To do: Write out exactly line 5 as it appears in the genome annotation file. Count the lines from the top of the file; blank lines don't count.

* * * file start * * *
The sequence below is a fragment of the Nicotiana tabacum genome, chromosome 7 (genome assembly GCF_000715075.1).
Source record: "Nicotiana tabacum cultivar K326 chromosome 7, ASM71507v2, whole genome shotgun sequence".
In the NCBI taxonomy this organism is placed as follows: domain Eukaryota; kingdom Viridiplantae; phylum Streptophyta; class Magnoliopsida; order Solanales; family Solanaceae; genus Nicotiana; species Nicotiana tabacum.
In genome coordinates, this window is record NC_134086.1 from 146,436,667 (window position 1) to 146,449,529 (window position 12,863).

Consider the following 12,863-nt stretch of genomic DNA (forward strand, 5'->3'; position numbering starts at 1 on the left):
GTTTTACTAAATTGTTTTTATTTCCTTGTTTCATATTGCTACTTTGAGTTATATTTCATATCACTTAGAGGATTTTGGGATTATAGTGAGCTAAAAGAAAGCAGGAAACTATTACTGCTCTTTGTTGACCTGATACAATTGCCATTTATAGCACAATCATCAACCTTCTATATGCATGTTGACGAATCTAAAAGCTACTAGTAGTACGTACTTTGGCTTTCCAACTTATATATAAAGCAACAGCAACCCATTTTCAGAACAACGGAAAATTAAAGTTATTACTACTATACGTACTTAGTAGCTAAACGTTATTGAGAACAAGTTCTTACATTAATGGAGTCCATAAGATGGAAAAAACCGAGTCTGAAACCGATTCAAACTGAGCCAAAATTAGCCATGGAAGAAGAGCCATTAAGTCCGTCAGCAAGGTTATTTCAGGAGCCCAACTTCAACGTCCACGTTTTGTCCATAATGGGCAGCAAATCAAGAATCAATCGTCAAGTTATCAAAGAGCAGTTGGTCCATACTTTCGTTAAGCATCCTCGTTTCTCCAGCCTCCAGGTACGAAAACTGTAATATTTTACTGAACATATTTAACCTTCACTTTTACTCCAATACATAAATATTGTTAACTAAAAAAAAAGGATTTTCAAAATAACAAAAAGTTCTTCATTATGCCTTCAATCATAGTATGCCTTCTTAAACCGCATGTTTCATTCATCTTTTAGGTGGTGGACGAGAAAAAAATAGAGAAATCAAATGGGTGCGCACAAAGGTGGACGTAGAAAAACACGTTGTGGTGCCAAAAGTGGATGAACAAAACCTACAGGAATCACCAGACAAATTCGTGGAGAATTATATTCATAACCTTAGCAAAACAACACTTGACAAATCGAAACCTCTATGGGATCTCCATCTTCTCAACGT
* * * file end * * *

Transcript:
Consider the following 12,863-nt stretch of genomic DNA (forward strand, 5'->3'; position numbering starts at 1 on the left):